An extract on #artscape
Mikhail Kalinin 19381946
Nikolay Shvernik 19461953
Kliment Voroshilov 19531960
Leonid Brezhnev 19601964
Anastas Mikoyan 19641965
Nikolai Podgorny 19651977
Leonid Brezhnev (second term) 19771982
Yuri Andropov 19821984
Konstantin Chernenko 19841985
Andrey Gromyko 19851988
Mikhail Gorbachev 1 October 1988 25 May 1989
There is no automatic Crown immunity in Australia and the Australian Constitution does not establish a state of unfettered immunity of the Crown in respect of the States and the Commonwealth. The Constitution of Australia establishes items which the States and the Commonwealth legislate on independently of each other, in practice resulting in the States legislating on some things and the Commonwealth legislating on others. In some circumstances this can create ambiguity as to the applicability of legislation where there is no clearly established Crown immunity. The Australian Constitution does however, in s. 109, declares that, "When a law of a State is inconsistent with a law of the Commonwealth, the latter shall prevail, and the former shall, to the extent of the inconsistency, be invalid." Based on this, depending on the context of application and whether a particular statute infringes on the executive powers of the State or the Commonwealth the Crown may or may not be immune from any particular statute.
Many Acts passed in Australia, both at the State or the Federal level, contain a section declaring whether the Act binds the Crown, and, if so, in what respect:
Commonwealth Acts may contain wording similar to: "This Act binds the Crown in each of its capacities," or specify a more restricted application.
State Acts may contain wording similar to: "This Act binds the Crown in right of [the State] and, in so far as the legislative power of the Parliament of [the State] permits, the Crown in all its other capacities."
Whilst there is no ambiguity surrounding the first aspect of this declaration with respect to binding the Crown with respect to the State in question, there have been several cases in respect of the interpretation of the second aspect extending it to the Crown in its other capacities. Rulings by the High Court of Australia on specific matters of conflict between the application of States laws on Commonwealth agencies have provided the interpretation that the Crown in all of its other capacities includes the Commonwealth, therefore if a State Act contains this text then the act may bind the Commonwealth subject to the s. 109 test of inconsistency.
A landmark case which set a precedent for challenging broad Crown immunity and established tests for the applicability of State laws on the Commonwealth was Henderson v Defence Housing Authority in 1997. This case involved the arbitration of a dispute between Mr. Henderson and the Defence Housing Authority (DHA). Mr. Henderson owned a house which the DHA had leased to provide housing to members of the Australian Defence Force (ADF). Under the NSW Residential Tenancies Act 1997, Mr. Henderson sought orders from the Residential Tenancies Tribunal to enter the premises for the purposes of conducting inspections. In response, DHA claimed that as a Commonwealth agency the legislation of NSW did not apply to it and further sought writs of prohibition attempting to restrain Mr. Henderson from pursuing the matter further. Up until this point the Commonwealth and its agencies claimed an unfettered immunity from State legislation and had used s. 109 to justify this position, specifically that the NSW Act was in conflict with the Act which created the DHA and s. 109 of the Constitution applied. Mr. Henderson took the case to the High Court and a panel of 7 justices to arbitrate the matter. By a majority decision of 6:1 the court ruled that the DHA was bound by the NSW Act on the basis that the NSW Act did not limit, deny or restrict the activities of the DHA but sought to regulate them, an important distinction which was further explained in the rulings of several of the justices. It was ruled that the NSW Act was one of general application and therefore the Crown (in respect of the Commonwealth) could not be immune from it, citing other cases in which the same ruling had been made and that it was contrary to the rule of law. As a result of this case, the Commonwealth cannot claim a broad constitutional immunity from State legislation.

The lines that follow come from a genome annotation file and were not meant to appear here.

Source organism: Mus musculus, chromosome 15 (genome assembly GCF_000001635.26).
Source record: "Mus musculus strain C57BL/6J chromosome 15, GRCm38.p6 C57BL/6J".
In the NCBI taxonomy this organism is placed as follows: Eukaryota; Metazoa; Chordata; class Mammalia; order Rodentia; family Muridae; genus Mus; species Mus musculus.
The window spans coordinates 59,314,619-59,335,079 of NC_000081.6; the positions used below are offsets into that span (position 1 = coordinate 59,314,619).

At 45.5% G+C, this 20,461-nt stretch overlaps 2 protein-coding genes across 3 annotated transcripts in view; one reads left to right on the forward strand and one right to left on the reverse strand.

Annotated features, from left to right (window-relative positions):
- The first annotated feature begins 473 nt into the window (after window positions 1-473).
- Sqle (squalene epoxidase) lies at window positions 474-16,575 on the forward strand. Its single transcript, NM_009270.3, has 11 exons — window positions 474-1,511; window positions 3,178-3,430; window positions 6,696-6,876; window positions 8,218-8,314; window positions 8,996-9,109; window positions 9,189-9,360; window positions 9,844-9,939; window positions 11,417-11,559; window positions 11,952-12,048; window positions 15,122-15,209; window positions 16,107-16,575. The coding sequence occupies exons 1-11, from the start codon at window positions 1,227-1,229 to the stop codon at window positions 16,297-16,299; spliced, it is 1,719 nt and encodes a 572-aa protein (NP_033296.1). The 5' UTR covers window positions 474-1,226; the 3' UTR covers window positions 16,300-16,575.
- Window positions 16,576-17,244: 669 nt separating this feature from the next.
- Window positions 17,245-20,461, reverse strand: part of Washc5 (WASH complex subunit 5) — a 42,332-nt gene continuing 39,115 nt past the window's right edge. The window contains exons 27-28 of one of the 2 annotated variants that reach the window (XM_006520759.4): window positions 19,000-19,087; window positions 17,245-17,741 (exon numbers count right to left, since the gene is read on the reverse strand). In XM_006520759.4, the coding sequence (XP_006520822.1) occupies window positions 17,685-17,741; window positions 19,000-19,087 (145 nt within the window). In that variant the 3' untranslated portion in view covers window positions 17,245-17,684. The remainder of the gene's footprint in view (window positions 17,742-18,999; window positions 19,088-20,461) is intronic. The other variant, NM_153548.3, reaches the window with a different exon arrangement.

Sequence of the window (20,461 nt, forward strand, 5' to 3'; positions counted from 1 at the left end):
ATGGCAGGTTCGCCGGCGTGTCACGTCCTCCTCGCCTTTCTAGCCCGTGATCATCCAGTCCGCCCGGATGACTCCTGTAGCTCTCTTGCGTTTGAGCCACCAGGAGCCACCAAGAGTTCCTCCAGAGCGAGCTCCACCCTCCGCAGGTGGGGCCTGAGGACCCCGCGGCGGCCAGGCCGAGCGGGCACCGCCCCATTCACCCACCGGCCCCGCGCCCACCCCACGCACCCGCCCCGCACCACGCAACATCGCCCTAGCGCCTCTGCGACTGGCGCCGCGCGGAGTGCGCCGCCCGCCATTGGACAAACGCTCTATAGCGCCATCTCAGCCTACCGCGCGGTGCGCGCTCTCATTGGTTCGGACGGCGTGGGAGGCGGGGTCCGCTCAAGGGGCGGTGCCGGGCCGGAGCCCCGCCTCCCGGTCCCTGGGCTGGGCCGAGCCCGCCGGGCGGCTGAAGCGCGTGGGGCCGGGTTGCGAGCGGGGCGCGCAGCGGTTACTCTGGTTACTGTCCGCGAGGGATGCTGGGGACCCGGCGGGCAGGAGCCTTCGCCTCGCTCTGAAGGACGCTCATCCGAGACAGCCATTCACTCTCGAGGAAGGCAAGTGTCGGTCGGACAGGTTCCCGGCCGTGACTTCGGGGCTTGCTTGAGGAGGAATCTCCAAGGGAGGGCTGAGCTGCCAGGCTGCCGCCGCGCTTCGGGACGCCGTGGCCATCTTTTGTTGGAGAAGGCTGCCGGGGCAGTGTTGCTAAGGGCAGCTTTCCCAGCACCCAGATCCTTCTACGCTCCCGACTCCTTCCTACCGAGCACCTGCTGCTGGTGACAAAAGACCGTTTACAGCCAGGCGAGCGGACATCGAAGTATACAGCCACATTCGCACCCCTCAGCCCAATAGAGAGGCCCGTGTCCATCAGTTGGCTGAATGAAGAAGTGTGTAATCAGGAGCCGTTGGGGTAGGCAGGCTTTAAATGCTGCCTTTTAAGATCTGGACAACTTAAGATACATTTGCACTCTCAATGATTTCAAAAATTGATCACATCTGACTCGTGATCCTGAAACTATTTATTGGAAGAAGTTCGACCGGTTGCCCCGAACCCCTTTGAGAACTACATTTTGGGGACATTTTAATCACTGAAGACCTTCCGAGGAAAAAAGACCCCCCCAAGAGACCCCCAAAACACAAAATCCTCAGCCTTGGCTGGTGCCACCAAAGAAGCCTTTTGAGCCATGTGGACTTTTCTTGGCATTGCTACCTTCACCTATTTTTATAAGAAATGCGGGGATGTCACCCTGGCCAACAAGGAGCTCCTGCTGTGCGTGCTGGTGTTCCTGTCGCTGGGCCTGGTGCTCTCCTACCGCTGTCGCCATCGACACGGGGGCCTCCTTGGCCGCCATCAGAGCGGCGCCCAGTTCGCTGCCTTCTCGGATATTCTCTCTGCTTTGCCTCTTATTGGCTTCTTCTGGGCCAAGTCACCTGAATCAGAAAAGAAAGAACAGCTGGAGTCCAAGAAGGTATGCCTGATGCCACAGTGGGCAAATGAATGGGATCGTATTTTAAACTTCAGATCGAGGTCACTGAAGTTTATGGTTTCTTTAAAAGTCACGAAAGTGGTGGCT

In practice, three tests have been developed to determine whether a State law applies to the Commonwealth (and vice versa):
does the law seek to merely regulate the activities of the Commonwealth as opposed to deny, restrict or limit them,
is the State law constructed such that the Act binds the Crown in respect of all of its capacities, and
is there no inconsistency between a State law and a Commonwealth law on the same matter.
If these three tests are satisfied then the Act binds the Crown in respect of the Commonwealth. It is important to note that in Australia there is no clear automatic Crown immunity or lack of it, as such there is a rebuttable presumption that the Crown is not bound by a statute, as noted in Bropho v State of Western Australia. The Crown's immunity may also apply to other parties in certain circumstances, as held in Australian Competition and Consumer Commission v Baxter Healthcare.